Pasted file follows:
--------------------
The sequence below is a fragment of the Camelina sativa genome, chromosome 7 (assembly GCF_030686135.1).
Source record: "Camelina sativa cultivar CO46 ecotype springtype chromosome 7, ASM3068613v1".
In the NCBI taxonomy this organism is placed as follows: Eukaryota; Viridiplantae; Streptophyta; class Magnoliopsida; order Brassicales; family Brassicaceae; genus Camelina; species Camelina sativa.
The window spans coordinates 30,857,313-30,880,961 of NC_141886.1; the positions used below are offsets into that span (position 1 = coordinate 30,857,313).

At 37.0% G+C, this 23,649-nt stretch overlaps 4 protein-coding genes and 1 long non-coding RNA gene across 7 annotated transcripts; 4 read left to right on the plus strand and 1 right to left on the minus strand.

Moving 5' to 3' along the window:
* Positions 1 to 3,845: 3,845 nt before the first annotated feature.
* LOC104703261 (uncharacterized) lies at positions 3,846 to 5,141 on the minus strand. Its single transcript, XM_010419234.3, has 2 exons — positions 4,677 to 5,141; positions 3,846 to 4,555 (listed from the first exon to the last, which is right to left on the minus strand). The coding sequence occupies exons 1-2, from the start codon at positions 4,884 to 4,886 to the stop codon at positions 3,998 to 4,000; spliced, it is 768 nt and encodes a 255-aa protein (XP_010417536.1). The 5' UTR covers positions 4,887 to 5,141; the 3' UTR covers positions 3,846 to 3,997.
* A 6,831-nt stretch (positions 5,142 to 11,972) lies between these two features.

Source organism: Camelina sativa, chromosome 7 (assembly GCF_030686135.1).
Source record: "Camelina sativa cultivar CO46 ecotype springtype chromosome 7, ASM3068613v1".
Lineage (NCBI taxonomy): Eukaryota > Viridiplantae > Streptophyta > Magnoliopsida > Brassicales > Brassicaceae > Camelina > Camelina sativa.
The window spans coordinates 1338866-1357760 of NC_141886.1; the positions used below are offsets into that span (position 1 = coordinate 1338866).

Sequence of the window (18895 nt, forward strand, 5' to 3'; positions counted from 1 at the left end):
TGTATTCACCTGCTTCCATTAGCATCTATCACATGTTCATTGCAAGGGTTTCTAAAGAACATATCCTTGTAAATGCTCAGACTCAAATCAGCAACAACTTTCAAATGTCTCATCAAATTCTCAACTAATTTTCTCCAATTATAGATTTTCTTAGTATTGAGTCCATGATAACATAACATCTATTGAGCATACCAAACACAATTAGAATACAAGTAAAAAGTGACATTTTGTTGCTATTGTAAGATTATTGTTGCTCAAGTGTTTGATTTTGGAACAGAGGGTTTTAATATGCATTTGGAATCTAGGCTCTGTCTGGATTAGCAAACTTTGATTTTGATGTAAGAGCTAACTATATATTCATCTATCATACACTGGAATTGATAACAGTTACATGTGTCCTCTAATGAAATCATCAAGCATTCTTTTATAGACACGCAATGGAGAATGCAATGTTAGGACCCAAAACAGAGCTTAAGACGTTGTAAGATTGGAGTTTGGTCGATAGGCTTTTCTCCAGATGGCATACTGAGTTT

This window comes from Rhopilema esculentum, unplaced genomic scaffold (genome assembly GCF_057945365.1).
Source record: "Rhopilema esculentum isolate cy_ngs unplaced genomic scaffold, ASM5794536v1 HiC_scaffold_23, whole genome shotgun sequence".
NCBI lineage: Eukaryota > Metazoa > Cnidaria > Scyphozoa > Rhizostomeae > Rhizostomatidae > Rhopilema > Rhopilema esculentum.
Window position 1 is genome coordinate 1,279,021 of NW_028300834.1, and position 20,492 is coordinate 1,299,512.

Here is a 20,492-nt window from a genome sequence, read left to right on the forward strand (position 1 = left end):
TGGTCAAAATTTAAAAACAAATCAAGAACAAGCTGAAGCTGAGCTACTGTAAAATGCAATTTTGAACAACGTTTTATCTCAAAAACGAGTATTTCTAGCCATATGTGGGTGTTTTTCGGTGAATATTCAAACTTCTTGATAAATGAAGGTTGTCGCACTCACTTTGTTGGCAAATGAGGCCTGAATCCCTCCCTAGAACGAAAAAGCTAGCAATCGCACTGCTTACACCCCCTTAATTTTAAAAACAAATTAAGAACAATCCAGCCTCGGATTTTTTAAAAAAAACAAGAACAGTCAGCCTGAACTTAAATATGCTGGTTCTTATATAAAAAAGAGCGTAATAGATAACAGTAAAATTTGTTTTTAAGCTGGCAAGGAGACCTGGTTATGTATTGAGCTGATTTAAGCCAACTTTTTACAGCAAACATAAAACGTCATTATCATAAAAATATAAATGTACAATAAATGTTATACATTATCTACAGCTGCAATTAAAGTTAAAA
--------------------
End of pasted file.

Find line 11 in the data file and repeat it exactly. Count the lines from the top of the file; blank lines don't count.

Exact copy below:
Source record: "Camelina sativa cultivar CO46 ecotype springtype chromosome 7, ASM3068613v1".